Consequently, this drives candidates’ campaign strategies in the direction of so-called “battleground” states, where the voter base is more closely divided, as opposed to the most population-dense areas of the country, as would be the case under a national popular vote system.
“For many years I have thought that the electoral college had outlived its usefulness,” Rep. Bell — who sponsored LD 1578, the National Popular Vote bill — told the Maine Wire. “Extending the principle of one-person, one-vote to presidential elections is essential to the future of our democracy.”
“The National Popular Vote bill guarantees the presidency to the candidate who wins the most popular votes in all fifty states and ensures that every voter, in every state is politically relevant in every presidential election,” Bell said. “This proposal benefits every voter of every party in our state and nation.”
“My hope for the bill is that my colleagues agree to pass this critical piece of legislation,” Bell said. “By a 2 to 1 margin, American voters want a national popular vote for president. By passing this bill, Maine can do it’s part to advance the cause of our democracy — to give every Maine voter an equal voice in presidential elections.”
Before the VLA Committee moved Tuesday to vote on the bill, several Republican lawmakers offered remarks explaining their opposition to the Compact.
“Our forefathers got it right 248 years ago. I think it’s worked will for the country since,” said Sen. Timberlake. “I think national popular vote is the wrong way for us to go. I think it gives New York, California, and Miami and these big cities all the votes.”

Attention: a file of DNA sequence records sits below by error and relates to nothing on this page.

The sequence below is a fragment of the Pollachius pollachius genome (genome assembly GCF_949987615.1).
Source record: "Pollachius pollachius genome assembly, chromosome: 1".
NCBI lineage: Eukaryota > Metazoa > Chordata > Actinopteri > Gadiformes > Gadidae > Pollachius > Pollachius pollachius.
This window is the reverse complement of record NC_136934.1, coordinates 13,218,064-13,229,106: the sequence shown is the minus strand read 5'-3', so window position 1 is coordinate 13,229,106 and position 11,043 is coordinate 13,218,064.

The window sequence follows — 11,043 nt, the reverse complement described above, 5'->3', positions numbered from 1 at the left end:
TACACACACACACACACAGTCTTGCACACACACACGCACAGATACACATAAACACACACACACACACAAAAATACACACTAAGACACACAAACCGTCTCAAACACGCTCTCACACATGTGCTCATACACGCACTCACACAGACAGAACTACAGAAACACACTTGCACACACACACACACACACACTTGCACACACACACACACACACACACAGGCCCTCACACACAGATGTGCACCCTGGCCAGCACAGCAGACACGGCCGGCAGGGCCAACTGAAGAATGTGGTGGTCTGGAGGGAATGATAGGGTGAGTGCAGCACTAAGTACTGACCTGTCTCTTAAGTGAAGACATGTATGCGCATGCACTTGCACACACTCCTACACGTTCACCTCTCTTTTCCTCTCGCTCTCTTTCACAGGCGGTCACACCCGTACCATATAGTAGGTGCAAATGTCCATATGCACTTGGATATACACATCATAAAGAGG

“Why in the heck would you come to the state of Maine and campaign otherwise? So for those reasons, I’m going to support my forefathers and stay with them,” Timberlake said.
“I do not support national popular vote in any capacity,” Rep. Andrews said. “I think if anything should be adopted, its the models that Maine and [Nebraska] have where their electoral votes are split among Congressional districts.”
“I think that’s a model to be emulated not thrown into the trash bin of history,” Andrews said.
“I do think that we are being short-sighted with this particular issue as far as what it would actually do to the State of Maine,” Rep. Rudnicki said. “I don’t think we would have any benefits. I think it would actually be detrimental to the state to do this in the long run.”
GOP members of the Veterans and Legal Affairs Committee speak on why they oppose the National Popular Vote Act. pic.twitter.com/4rg1PAIEAq— The Maine Wire (@TheMaineWire) February 6, 2024
The Interstate Compact will go into effect if, and only if, the participating states hold a majority of the country’s electoral votes — the threshold necessary for a candidate to win the presidency — which currently comes to a total of 270.
As of now, 205 electoral votes are controlled by the seventeen states that have already passed legislation signing onto the Compact.
Among the states currently included in the Compact are: California, Colorado, Connecticut, Delaware, Hawaii, Illinois, Massachusetts, Maryland, Minnesota, New Jersey, New Mexico, New York, Oregon, Rhone Island, Vermont, and Washington.